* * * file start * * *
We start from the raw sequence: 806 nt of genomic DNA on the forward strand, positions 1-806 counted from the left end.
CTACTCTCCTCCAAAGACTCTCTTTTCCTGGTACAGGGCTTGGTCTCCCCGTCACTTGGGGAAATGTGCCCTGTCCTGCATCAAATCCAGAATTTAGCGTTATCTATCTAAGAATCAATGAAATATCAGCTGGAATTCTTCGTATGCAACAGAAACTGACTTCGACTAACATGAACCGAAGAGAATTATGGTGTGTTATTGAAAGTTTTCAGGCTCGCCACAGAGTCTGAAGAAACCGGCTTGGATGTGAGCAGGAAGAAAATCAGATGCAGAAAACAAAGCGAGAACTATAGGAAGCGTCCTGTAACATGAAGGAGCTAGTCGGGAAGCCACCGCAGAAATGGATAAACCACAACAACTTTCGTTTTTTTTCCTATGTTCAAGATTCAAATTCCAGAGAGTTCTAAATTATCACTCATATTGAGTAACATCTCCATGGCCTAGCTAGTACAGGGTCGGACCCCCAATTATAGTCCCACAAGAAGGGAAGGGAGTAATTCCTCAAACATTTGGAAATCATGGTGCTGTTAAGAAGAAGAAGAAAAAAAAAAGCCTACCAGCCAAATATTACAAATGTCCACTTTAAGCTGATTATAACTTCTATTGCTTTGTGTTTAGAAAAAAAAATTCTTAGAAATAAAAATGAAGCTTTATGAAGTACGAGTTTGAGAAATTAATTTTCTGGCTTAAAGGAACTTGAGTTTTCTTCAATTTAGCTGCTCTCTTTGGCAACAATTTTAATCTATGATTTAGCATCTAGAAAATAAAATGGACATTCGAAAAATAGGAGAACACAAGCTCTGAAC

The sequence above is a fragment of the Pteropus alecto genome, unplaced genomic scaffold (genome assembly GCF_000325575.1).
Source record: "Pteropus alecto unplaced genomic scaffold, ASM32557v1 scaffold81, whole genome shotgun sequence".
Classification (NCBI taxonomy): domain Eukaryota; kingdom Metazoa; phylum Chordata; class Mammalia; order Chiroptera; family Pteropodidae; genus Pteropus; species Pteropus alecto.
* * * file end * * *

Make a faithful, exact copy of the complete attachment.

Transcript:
We start from the raw sequence: 806 nt of genomic DNA on the forward strand, positions 1-806 counted from the left end.
CTACTCTCCTCCAAAGACTCTCTTTTCCTGGTACAGGGCTTGGTCTCCCCGTCACTTGGGGAAATGTGCCCTGTCCTGCATCAAATCCAGAATTTAGCGTTATCTATCTAAGAATCAATGAAATATCAGCTGGAATTCTTCGTATGCAACAGAAACTGACTTCGACTAACATGAACCGAAGAGAATTATGGTGTGTTATTGAAAGTTTTCAGGCTCGCCACAGAGTCTGAAGAAACCGGCTTGGATGTGAGCAGGAAGAAAATCAGATGCAGAAAACAAAGCGAGAACTATAGGAAGCGTCCTGTAACATGAAGGAGCTAGTCGGGAAGCCACCGCAGAAATGGATAAACCACAACAACTTTCGTTTTTTTTCCTATGTTCAAGATTCAAATTCCAGAGAGTTCTAAATTATCACTCATATTGAGTAACATCTCCATGGCCTAGCTAGTACAGGGTCGGACCCCCAATTATAGTCCCACAAGAAGGGAAGGGAGTAATTCCTCAAACATTTGGAAATCATGGTGCTGTTAAGAAGAAGAAGAAAAAAAAAAGCCTACCAGCCAAATATTACAAATGTCCACTTTAAGCTGATTATAACTTCTATTGCTTTGTGTTTAGAAAAAAAAATTCTTAGAAATAAAAATGAAGCTTTATGAAGTACGAGTTTGAGAAATTAATTTTCTGGCTTAAAGGAACTTGAGTTTTCTTCAATTTAGCTGCTCTCTTTGGCAACAATTTTAATCTATGATTTAGCATCTAGAAAATAAAATGGACATTCGAAAAATAGGAGAACACAAGCTCTGAAC

The sequence above is a fragment of the Pteropus alecto genome, unplaced genomic scaffold (genome assembly GCF_000325575.1).
Source record: "Pteropus alecto unplaced genomic scaffold, ASM32557v1 scaffold81, whole genome shotgun sequence".
Classification (NCBI taxonomy): domain Eukaryota; kingdom Metazoa; phylum Chordata; class Mammalia; order Chiroptera; family Pteropodidae; genus Pteropus; species Pteropus alecto.